Writing With Style

All writers want to write with style. However, your publisher thinks of style less in terms of crafting words with fashion and flair and more in terms of communicating with good grammar and consistency. iStock_000003403361MediumHere are a few resources you will need as you polish your prose for publication:

1. Manual of Style:
A manual of style (MOS or MoS) is a comprehensive guide to editorial style and publishing practices. These thick books cover industry-wide or profession-wide guidelines for writing. If you are writing a book for general readership, you probably need to follow The Chicago Manual of Style. For both UK and US usage, you can turn to the New Oxford Style Manual.

If you are writing articles for newspapers or magazines, you may need The Associated Press Stylebook. If you are writing for a scientific or medical audience, you will need to use the AMA Manual of Style. Other academic fields and professions have specific manuals of style. I keep several manuals of style handy on a bookshelf near my writing desk. All of these reference books provide guidelines for grammar, citing sources and use of terms specific to that writing style. They also help you better understand the publishing process and the final layout you can expect for the piece you are writing.

2. Publisher’s Style Guide

The publishing house for your book may have its own style guide that serves as a supplement to an industry-wide manual of style. InterVarsity Press, the publisher of my book, Questioning Your Doubts: A Harvard PhD Explores Challenges to Faith, provided me with an editorial style guide that addressed how they format parts of a book and answered specific questions about grammar, punctuation, word usage and appropriate choice of abbreviations. Remember that your publisher’s style guide can overrule a more general manual of style, so always follow your publisher’s editorial direction.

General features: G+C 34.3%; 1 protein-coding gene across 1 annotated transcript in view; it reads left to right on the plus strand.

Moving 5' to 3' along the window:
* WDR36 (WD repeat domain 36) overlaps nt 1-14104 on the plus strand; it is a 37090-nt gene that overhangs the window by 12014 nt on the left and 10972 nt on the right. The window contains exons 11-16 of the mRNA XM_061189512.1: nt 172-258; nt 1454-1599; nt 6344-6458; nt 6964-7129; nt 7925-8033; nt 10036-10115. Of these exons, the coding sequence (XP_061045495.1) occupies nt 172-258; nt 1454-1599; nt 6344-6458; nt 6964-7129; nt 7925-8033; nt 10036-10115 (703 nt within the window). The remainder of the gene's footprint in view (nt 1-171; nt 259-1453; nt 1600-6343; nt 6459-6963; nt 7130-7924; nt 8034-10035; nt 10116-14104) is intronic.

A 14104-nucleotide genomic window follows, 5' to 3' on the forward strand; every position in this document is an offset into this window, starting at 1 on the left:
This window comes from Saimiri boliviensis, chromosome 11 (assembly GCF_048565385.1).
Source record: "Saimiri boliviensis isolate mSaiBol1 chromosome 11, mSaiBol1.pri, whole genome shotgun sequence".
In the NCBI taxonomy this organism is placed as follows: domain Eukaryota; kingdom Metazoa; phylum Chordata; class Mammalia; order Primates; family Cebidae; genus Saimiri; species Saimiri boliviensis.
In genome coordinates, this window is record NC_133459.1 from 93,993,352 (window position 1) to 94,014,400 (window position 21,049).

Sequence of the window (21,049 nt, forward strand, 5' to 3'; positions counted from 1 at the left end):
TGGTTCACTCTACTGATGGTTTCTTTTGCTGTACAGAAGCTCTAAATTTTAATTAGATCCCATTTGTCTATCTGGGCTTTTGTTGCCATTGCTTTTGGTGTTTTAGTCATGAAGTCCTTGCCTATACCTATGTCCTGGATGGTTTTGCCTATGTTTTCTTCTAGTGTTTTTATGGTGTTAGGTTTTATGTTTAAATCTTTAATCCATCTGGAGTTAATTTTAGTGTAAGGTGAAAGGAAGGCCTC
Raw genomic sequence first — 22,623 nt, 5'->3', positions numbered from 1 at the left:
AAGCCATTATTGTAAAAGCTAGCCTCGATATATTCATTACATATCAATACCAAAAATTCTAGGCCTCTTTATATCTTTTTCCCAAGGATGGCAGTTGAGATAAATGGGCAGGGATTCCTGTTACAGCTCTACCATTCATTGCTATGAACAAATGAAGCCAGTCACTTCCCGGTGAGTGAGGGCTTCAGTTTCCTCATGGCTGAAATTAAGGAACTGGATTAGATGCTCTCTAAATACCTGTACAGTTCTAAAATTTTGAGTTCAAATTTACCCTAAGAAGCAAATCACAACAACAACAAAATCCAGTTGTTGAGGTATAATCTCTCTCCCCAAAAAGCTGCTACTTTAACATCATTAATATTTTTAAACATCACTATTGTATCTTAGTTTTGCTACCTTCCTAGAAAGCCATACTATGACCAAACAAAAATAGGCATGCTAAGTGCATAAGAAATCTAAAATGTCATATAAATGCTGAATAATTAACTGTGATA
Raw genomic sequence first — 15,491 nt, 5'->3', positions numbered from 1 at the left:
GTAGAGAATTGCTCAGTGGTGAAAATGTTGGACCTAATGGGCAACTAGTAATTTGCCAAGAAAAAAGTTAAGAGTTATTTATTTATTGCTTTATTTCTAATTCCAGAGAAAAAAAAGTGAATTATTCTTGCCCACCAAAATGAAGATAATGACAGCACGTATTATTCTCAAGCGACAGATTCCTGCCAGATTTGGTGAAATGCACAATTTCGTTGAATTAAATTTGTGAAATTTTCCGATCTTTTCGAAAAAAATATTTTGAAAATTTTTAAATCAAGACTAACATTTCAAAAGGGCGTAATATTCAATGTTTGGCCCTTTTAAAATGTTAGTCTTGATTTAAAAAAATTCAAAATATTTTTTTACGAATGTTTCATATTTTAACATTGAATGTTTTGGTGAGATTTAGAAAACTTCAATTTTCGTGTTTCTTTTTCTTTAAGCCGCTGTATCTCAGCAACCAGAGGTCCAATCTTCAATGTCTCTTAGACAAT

3. Style Sheet

While writing a book or an article, you might find that certain words or phrases could be spelled, capitalized, punctuated, abbreviated or used in more than one way. To keep your writing consistent, create a style sheet that tracks your own or your editor’s rules for these words and phrases. This style sheet will take precedence over the more general publisher’s style guide and the industry-wide manual of style. Make a simple template with two columns: one that lists each word or rule and one that defines the style. Fill in the template as you write or receive comments from your editor.

A style sheet also can help you achieve consistency across a series of articles for the same magazine or for each book in a trilogy. It can save you time when editing your final draft by eliminating the need to look up a given rule in a larger reference work or trying to locate a particular email from your editor. With style sheets, guides and manuals helping you handle the mechanics of writing, you will have creative energy left over for the fun part of writing, such as choosing great literary devices and playing with the rhythm of a sentence. Within the constraints of proper style, your own writing voice will emerge.

Which resources have you found most helpful for keeping your writing in style?

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Lessons I Learned From My Editor

From conception to finish, I spent a couple of years on my first novel, Shaken. I had a mentor who coached me, a professor who professionally edited the manuscript, and an internationally acclaimed novelist who provided a critique. But nothing affected my story quite as much as signing with my publisher and beginning work with my editor.